Terrell, you always know how to brighten my day. To any of you reading, Terrell will be the first of my Warrior Writer Boot Camp to complete a novel using our techniques. He managed to craft and write his entire novel in five months. Whoo-hoo! Rock on!

  9. #12 by Bluestocking on June 10, 2010 - 3:09 pm

    I’m definitely hiding. Since I’m still unpublished, it’s hard to own being a writer and have nothing to point people to. Hence the alias. Plus, if I do never make it, no one will be the wiser. I’m very private like that.

    I do think there’s tremendous benefit to coming out of the closet (so to speak) and saying you are writer, but until I have at least one publication to back it up, my alias will stay.

    • #13 by Kristen Lamb on June 10, 2010 - 5:28 pm

      LOL, well thanks for sharing. It is a process for sure. I didn’t jump out and claim Kristen Lamb right away either. But, permit me to point something out in the reasoning here, because it is pretty common. No one is going to force you to do anything until you are comfortable, btw.

      Most 1st novels fail. Actually 9 out of 10 fail according to the BEA. Why do they fail? Because the writer can’t write? Sometimes. But almost all the time it is due to the lack of an existing brand/platform. The novelists try to sprout a wide readership out of the nothing.

      If you go and read my blog on branding, you see how vital using your name is to creating a platform. The author who intends on being successful doesn’t wait until the book is on the shelves to start marketing. That would be like Hollywood releasing the film and THEN putting out ads and trailers. No! They start pitching a movie before filming is even finished.

      Be careful of the self-fulfilling prophesy.

      I fear I will fail so I don’t use my name. But in not using my name, I hinder any effort to build a solid platform. By not using my name, I have created the same situation (lack of brand/platform) that has been proven to KILL 9 out of 10 novelists. Ergo, I have set myself up to fail, the very thing I feared to begin with.

      I would advise reading Bob’s Who Dares Wins. It gave me a lot of tools to help me realize fear, face it and then deal with it. Everyone is in a different spot in their careers, but if we want to be successful authors we must accept that we will be continually facing failure. Even if we publish the first novel, what about a second? And then there are good reviews and bad reviews. And if a book does really well, what about the next book? Anything less than the prior book could be viewed as a failure.

      You were brave to comment. Start working that bravery muscle in small ways and get out of your comfort zone. And hey, we are here to cheer you on and be by your side,😀.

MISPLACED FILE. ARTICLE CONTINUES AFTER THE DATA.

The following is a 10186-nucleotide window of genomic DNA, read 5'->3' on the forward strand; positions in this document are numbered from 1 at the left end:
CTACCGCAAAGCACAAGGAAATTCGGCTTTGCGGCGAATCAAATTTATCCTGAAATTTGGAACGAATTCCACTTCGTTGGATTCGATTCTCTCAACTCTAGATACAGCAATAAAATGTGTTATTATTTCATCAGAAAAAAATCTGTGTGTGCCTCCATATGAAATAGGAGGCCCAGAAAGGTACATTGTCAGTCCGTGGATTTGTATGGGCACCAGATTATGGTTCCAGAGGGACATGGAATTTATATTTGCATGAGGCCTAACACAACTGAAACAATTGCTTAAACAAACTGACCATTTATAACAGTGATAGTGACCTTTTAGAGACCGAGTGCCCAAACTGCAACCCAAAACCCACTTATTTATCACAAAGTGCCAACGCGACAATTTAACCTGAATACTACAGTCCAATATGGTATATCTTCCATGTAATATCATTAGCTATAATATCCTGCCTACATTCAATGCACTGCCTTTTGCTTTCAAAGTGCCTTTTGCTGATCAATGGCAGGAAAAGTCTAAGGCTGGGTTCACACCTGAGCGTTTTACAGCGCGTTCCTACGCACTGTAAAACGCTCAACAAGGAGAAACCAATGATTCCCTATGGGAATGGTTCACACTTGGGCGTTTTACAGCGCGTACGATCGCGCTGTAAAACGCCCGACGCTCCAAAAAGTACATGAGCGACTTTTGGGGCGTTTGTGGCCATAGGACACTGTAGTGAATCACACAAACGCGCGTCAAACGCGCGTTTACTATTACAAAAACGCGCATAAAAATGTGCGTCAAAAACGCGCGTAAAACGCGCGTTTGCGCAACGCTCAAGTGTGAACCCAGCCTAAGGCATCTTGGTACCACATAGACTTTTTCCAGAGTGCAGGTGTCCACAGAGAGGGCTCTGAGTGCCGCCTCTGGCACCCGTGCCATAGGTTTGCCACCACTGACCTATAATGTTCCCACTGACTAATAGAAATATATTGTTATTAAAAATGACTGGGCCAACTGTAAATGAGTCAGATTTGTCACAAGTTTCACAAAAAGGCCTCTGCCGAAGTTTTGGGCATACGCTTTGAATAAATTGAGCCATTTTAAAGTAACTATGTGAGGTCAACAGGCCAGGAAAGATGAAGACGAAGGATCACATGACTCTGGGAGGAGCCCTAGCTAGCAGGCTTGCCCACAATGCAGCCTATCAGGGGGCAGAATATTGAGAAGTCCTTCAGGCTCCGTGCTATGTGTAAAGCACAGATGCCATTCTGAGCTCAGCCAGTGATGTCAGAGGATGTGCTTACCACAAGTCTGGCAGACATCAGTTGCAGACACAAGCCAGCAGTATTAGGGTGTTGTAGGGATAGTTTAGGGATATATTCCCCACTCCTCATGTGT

10. #14 by Holly Crochet on June 28, 2010 - 7:06 pm

    I am not afraid to use my name, but the thoughts I do fear are “Am I really good enough to write for adults?” I have written a children’s book, and have other stories for children. This felt a safe place to start! I am writing a series on some true events that are funny (I think), and helpful without being preachy, (I hope.) I would like them to be humorous, as humor is so badly needed in this world. Laughter is “good medicine” as it is said. “Am I really funny?” “Would others like my humor well enough, and appeal to enough people to make a book a success?” I would really like to be a writer similar to Erma Bombeck, but its scary. Who can match Erma? I am grateful to have found this site, and step out. The baring of your creative self feels like revealing your soul to a world that would quite cheerfully shred your tender self into tiny bite size pieces, and leave the rest to the buzzards.
    Thank you for listening!

  11. #15 by Sarah A. Wagner on July 17, 2010 - 1:34 pm

    After reading this, I registered domains in my name. That’s an administrative baby step compared to putting together that business plan you mentioned and starting to execute it or filling my new sites with content (gasp), but it doesn’t really reflect what a significant mental and emotional step using your real name represents. It’s like sending personal invitations to a party you’re throwing and being afraid no one will come. Who doesn’t fear investing time and money in decorations, party favors and a buffet only to end up sitting alone, knowing people are walking by but no one’s coming in. At work – like many people perhaps – I believe that if I do my job well, others will notice and voila, I’ll be rewarded. That happens, sure, but I’m finding that a healthy dose of self-respect, self-worth and a smidgeon of confidence are needed in order to inspire others to repspect, value and feel confident about you, too. Using your real name is one of the ways to start. Thanks for the reminder and pep talk!

    • #16 by Kristen Lamb on July 17, 2010 - 1:50 pm

      What a great analogy. Yeah, it is truly terrifying for sure😀. Great luck and let us know where your domains are so we can attend the “party.”

  12. #17 by Amanda on January 10, 2012 - 11:44 pm

    My fear is what will I do if I ever get published & successful all in one leap?. My family and I like our privacy & my common-law husband has learned that being know is not always a good thing. Also I’m currently having major problems (read at a standstill) with my antagonist. And becuse I’m having problems with Blake (my antagonist) my story is not conflicting enough & doesn’t have the pace I want. There is a common known writer’s adage “write what you know” & I’ve never been truly antagonistic with anybody, so you can see my problem.
    Aswell I’m not really scared to use my real name, but throughout my life people have always had an issue with my surname Yaworski; how to spell it, how to pronounce it, etc. So I’ve thought of using my CLH’s last name Lewis but then I have to ask myself if it’s too common… Amanda Yaworski or Amanda Lewis. Also when u search a name as common as that you inevitably find a criminal that was in the news😦 . So finally I was thinking of using something simple, easy to remember & I won’t mistake it… Amber Lewis. What do you think???

    • #18 by Author Kristen Lamb on January 11, 2012 - 9:00 am

      Yaworski is the better choice. We don’t have to be able to say it, just recognize it and that name is far more memorable. Just think Evanovich😀.